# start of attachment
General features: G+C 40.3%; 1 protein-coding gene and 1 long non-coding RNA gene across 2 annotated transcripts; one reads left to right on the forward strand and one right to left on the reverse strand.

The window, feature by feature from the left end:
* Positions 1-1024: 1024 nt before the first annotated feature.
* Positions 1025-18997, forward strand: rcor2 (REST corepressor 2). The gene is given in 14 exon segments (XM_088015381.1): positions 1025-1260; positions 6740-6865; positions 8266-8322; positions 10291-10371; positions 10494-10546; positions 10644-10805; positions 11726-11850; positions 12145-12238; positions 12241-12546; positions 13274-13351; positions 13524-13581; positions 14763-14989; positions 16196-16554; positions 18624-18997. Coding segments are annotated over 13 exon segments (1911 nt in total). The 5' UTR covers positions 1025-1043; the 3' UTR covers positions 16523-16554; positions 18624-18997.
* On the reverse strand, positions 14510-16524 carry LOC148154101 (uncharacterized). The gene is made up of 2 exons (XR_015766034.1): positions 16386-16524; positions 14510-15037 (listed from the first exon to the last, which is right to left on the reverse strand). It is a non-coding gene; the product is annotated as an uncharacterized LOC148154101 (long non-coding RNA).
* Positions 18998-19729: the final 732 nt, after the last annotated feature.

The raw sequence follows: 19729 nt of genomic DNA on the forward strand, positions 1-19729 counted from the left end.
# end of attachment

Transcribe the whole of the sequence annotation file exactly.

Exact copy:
General features: G+C 40.3%; 1 protein-coding gene and 1 long non-coding RNA gene across 2 annotated transcripts; one reads left to right on the forward strand and one right to left on the reverse strand.

The window, feature by feature from the left end:
* Positions 1-1024: 1024 nt before the first annotated feature.
* Positions 1025-18997, forward strand: rcor2 (REST corepressor 2). The gene is given in 14 exon segments (XM_088015381.1): positions 1025-1260; positions 6740-6865; positions 8266-8322; positions 10291-10371; positions 10494-10546; positions 10644-10805; positions 11726-11850; positions 12145-12238; positions 12241-12546; positions 13274-13351; positions 13524-13581; positions 14763-14989; positions 16196-16554; positions 18624-18997. Coding segments are annotated over 13 exon segments (1911 nt in total). The 5' UTR covers positions 1025-1043; the 3' UTR covers positions 16523-16554; positions 18624-18997.
* On the reverse strand, positions 14510-16524 carry LOC148154101 (uncharacterized). The gene is made up of 2 exons (XR_015766034.1): positions 16386-16524; positions 14510-15037 (listed from the first exon to the last, which is right to left on the reverse strand). It is a non-coding gene; the product is annotated as an uncharacterized LOC148154101 (long non-coding RNA).
* Positions 18998-19729: the final 732 nt, after the last annotated feature.

The raw sequence follows: 19729 nt of genomic DNA on the forward strand, positions 1-19729 counted from the left end.